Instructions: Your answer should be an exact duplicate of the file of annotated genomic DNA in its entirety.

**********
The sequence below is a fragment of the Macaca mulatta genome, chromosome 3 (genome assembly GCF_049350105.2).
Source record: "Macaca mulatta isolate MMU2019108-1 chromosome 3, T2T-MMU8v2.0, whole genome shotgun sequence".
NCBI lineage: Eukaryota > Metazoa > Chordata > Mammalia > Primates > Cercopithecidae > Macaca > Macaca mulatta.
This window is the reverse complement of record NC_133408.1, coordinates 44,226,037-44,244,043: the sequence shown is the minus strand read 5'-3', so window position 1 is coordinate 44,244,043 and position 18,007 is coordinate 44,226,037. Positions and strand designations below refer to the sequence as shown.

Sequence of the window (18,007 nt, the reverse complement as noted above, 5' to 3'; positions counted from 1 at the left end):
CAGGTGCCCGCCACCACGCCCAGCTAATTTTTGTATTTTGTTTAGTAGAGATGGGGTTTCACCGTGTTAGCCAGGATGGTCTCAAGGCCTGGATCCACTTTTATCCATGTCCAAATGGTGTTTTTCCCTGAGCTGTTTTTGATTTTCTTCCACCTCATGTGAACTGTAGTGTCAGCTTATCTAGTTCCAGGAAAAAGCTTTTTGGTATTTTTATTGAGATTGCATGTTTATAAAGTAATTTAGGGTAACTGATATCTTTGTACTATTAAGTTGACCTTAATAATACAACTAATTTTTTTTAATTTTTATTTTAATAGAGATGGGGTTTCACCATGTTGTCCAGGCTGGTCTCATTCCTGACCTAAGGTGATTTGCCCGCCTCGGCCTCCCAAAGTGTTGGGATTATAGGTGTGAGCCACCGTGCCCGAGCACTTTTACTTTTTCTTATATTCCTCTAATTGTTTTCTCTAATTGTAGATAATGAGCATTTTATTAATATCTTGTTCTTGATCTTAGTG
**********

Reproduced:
The sequence below is a fragment of the Macaca mulatta genome, chromosome 3 (genome assembly GCF_049350105.2).
Source record: "Macaca mulatta isolate MMU2019108-1 chromosome 3, T2T-MMU8v2.0, whole genome shotgun sequence".
NCBI lineage: Eukaryota > Metazoa > Chordata > Mammalia > Primates > Cercopithecidae > Macaca > Macaca mulatta.
This window is the reverse complement of record NC_133408.1, coordinates 44,226,037-44,244,043: the sequence shown is the minus strand read 5'-3', so window position 1 is coordinate 44,244,043 and position 18,007 is coordinate 44,226,037. Positions and strand designations below refer to the sequence as shown.

Sequence of the window (18,007 nt, the reverse complement as noted above, 5' to 3'; positions counted from 1 at the left end):
CAGGTGCCCGCCACCACGCCCAGCTAATTTTTGTATTTTGTTTAGTAGAGATGGGGTTTCACCGTGTTAGCCAGGATGGTCTCAAGGCCTGGATCCACTTTTATCCATGTCCAAATGGTGTTTTTCCCTGAGCTGTTTTTGATTTTCTTCCACCTCATGTGAACTGTAGTGTCAGCTTATCTAGTTCCAGGAAAAAGCTTTTTGGTATTTTTATTGAGATTGCATGTTTATAAAGTAATTTAGGGTAACTGATATCTTTGTACTATTAAGTTGACCTTAATAATACAACTAATTTTTTTTAATTTTTATTTTAATAGAGATGGGGTTTCACCATGTTGTCCAGGCTGGTCTCATTCCTGACCTAAGGTGATTTGCCCGCCTCGGCCTCCCAAAGTGTTGGGATTATAGGTGTGAGCCACCGTGCCCGAGCACTTTTACTTTTTCTTATATTCCTCTAATTGTTTTCTCTAATTGTAGATAATGAGCATTTTATTAATATCTTGTTCTTGATCTTAGTG